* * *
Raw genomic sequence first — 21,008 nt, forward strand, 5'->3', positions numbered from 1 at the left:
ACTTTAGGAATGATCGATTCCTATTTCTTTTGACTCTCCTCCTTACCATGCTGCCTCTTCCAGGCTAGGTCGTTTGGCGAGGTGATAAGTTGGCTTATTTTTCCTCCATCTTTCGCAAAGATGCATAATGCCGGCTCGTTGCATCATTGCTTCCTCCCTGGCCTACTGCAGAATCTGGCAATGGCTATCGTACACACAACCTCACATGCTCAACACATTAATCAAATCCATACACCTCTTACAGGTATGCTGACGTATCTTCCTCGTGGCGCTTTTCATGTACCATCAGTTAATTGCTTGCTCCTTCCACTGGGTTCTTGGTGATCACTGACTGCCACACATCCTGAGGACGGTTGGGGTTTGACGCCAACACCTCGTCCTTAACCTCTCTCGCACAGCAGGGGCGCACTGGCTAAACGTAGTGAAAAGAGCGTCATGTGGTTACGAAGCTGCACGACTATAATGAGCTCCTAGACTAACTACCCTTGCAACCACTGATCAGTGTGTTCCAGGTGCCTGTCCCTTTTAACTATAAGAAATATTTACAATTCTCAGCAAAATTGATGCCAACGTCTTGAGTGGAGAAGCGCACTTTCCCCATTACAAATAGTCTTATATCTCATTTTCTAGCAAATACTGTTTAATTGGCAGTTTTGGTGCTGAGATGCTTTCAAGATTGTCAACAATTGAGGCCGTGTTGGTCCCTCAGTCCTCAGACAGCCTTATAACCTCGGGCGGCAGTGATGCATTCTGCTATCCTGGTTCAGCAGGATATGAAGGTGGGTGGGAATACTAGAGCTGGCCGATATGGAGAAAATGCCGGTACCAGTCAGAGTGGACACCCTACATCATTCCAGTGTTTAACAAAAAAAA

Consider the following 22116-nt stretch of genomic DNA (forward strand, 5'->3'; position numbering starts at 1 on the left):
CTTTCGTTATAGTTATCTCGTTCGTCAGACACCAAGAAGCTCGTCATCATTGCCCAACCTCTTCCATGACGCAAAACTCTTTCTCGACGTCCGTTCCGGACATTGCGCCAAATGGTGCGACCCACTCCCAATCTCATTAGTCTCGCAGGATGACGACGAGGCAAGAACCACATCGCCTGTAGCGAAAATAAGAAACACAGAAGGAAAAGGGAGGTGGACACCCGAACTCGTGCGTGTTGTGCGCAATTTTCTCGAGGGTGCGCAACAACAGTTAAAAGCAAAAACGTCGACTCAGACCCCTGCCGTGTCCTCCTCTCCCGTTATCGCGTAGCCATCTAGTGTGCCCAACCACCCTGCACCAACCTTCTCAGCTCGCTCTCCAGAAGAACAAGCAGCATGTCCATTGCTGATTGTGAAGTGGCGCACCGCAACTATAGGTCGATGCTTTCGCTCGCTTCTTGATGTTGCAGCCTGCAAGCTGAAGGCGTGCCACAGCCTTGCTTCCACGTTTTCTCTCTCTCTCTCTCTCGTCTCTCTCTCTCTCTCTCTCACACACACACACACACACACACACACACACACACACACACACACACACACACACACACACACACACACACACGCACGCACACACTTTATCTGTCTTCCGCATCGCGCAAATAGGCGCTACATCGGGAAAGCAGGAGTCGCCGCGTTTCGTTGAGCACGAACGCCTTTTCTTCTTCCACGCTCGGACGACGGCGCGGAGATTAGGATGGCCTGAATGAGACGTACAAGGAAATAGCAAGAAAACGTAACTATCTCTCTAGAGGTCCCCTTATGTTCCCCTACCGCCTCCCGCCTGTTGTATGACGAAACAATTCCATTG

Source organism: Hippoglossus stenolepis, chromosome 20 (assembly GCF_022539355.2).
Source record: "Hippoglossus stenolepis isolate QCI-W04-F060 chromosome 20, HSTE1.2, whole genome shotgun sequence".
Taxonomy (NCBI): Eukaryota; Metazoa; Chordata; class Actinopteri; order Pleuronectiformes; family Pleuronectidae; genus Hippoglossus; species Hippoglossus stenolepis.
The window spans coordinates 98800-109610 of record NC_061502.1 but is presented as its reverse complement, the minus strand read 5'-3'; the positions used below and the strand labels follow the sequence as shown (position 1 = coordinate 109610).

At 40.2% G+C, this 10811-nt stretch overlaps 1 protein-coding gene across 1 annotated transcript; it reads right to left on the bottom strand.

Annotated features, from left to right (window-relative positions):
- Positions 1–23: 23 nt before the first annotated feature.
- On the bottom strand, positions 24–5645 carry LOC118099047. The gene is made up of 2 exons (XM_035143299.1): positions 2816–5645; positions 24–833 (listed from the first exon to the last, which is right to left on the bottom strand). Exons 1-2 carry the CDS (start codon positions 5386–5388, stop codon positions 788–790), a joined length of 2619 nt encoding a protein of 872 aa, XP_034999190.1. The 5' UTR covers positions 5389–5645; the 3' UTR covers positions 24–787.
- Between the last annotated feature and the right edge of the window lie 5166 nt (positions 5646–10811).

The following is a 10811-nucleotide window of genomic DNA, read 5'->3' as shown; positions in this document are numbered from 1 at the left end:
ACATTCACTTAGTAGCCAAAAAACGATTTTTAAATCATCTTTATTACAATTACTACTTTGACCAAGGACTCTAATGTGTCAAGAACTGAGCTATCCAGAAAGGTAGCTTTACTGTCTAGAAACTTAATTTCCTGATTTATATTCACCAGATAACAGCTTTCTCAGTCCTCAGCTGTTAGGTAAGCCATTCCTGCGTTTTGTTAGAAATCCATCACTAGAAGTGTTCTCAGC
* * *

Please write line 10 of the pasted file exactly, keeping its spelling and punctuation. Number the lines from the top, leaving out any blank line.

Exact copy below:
Annotated features, from left to right (window-relative positions):